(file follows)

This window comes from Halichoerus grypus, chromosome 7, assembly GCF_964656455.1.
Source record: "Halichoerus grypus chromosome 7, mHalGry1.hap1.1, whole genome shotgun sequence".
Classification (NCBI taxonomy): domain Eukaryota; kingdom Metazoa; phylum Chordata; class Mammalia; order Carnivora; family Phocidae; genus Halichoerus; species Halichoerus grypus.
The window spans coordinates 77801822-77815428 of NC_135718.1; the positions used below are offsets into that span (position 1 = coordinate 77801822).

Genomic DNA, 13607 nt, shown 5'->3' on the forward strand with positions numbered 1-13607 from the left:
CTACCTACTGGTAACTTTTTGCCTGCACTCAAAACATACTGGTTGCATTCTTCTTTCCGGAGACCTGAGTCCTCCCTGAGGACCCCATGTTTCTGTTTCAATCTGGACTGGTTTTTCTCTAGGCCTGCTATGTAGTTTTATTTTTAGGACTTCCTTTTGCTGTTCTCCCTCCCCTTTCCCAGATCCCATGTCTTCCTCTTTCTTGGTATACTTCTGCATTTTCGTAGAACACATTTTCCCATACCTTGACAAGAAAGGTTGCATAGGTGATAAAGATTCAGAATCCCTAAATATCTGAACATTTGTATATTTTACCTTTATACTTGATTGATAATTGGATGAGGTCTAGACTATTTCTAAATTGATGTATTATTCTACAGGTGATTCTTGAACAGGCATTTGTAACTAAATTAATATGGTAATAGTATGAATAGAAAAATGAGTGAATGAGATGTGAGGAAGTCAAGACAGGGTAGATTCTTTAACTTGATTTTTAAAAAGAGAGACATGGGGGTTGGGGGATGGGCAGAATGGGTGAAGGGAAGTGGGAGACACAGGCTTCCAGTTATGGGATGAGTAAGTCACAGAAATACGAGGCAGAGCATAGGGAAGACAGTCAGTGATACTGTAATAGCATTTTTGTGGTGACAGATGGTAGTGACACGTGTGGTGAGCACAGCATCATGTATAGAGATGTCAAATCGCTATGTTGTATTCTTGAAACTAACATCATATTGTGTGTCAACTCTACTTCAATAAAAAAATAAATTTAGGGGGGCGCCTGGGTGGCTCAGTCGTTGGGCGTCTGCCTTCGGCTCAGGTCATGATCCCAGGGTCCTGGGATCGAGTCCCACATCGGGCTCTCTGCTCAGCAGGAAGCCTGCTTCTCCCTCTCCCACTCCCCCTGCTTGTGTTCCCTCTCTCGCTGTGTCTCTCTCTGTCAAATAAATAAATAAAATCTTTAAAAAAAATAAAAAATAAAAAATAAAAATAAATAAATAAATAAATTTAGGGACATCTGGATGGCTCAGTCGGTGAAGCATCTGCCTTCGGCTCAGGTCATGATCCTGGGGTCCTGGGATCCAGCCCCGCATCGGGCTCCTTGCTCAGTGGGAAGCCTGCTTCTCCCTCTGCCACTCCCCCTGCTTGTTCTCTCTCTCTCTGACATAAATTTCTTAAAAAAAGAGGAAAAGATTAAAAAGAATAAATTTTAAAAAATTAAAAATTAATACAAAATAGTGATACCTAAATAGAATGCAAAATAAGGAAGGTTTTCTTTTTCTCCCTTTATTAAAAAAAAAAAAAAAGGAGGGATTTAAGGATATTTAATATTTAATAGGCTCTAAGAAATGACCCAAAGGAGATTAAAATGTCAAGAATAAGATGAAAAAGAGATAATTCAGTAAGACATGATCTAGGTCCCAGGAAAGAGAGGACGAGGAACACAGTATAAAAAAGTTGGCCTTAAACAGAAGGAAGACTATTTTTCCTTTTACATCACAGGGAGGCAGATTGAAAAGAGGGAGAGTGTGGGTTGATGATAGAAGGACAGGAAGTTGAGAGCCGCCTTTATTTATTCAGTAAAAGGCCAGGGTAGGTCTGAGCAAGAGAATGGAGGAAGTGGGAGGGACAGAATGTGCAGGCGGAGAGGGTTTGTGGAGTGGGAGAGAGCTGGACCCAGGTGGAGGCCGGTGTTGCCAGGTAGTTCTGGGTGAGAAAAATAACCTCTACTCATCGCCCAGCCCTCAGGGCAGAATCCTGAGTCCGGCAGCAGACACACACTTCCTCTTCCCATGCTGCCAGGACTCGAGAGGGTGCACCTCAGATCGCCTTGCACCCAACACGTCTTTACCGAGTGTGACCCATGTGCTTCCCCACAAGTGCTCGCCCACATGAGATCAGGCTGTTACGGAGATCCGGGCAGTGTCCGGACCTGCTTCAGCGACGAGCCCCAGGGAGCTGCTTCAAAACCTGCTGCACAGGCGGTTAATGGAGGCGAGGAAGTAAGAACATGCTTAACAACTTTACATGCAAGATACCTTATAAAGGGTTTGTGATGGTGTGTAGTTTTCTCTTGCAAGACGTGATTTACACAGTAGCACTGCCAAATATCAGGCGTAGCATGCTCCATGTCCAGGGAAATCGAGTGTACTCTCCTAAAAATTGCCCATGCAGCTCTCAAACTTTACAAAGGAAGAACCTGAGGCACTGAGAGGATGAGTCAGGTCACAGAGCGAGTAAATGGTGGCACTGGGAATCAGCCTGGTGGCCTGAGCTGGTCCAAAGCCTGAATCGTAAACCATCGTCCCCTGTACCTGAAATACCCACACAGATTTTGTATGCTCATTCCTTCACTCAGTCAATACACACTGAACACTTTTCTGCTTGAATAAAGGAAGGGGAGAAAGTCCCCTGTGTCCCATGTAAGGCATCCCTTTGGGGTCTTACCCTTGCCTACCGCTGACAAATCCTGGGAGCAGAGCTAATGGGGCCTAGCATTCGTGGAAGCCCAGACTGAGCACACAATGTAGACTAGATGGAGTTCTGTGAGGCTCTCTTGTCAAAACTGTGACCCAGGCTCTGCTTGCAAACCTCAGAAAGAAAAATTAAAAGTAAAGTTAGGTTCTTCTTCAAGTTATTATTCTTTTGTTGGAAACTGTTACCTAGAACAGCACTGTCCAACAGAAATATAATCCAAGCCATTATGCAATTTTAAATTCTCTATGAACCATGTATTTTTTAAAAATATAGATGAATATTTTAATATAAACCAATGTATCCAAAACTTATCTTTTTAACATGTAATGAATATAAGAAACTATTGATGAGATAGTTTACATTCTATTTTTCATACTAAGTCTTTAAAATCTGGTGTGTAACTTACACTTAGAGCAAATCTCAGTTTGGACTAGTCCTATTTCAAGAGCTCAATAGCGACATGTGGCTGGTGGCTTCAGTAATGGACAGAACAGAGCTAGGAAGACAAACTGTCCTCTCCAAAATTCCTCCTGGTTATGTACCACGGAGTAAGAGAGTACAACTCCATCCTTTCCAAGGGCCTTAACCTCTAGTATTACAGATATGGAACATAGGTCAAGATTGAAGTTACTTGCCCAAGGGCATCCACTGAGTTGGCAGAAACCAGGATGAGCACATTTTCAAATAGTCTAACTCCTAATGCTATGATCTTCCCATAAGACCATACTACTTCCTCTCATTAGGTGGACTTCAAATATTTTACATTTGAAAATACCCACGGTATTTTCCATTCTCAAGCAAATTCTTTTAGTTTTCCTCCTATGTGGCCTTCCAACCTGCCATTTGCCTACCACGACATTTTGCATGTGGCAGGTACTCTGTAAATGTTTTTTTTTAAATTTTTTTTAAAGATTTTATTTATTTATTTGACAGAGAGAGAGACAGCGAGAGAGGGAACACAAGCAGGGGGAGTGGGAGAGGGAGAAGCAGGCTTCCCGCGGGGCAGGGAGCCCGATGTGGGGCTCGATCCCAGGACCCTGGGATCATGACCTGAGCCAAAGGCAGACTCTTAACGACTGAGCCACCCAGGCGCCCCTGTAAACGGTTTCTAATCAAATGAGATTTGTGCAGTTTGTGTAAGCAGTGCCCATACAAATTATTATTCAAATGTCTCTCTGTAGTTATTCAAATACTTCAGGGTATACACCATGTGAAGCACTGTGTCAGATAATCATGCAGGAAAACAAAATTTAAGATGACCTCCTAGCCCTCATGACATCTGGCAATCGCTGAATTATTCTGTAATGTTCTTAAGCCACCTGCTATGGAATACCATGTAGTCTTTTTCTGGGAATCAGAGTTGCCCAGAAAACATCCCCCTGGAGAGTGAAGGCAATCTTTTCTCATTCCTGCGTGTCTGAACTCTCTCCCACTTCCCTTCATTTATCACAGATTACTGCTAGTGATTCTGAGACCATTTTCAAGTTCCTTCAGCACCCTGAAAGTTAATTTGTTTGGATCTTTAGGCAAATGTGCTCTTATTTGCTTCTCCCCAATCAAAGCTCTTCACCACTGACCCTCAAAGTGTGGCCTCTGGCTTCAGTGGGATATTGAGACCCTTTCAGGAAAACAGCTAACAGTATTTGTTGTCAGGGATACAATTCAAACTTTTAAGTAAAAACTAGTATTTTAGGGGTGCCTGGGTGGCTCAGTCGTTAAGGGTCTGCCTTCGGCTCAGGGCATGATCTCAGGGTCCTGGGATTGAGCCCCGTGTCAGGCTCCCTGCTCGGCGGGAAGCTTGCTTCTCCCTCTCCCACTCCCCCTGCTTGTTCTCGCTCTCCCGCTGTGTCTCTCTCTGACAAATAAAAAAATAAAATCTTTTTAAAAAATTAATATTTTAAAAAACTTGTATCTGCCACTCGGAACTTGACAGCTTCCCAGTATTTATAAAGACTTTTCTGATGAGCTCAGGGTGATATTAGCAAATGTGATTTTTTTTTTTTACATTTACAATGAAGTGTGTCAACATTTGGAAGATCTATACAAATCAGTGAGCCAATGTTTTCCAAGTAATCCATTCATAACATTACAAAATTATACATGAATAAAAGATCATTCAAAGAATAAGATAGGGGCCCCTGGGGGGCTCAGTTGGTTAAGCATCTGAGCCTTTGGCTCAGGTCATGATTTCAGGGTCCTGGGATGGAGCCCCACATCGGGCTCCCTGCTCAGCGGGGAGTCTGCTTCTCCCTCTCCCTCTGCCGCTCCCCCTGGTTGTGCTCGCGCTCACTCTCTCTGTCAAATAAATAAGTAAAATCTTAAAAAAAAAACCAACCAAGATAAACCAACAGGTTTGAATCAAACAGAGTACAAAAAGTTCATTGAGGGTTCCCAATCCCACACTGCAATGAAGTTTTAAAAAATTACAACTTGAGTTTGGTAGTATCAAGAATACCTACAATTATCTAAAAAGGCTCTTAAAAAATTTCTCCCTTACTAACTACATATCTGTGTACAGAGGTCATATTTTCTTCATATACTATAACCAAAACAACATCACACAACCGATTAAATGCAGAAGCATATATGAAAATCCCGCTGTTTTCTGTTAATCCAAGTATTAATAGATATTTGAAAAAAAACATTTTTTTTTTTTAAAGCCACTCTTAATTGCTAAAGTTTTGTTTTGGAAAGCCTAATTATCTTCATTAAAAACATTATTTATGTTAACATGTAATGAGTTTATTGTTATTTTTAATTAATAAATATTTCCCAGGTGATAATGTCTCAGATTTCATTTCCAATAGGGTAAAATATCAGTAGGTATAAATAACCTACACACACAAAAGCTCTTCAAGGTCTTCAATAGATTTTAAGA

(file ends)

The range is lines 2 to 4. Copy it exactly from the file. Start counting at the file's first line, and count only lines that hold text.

Source record: "Halichoerus grypus chromosome 7, mHalGry1.hap1.1, whole genome shotgun sequence".
Classification (NCBI taxonomy): domain Eukaryota; kingdom Metazoa; phylum Chordata; class Mammalia; order Carnivora; family Phocidae; genus Halichoerus; species Halichoerus grypus.
The window spans coordinates 77801822-77815428 of NC_135718.1; the positions used below are offsets into that span (position 1 = coordinate 77801822).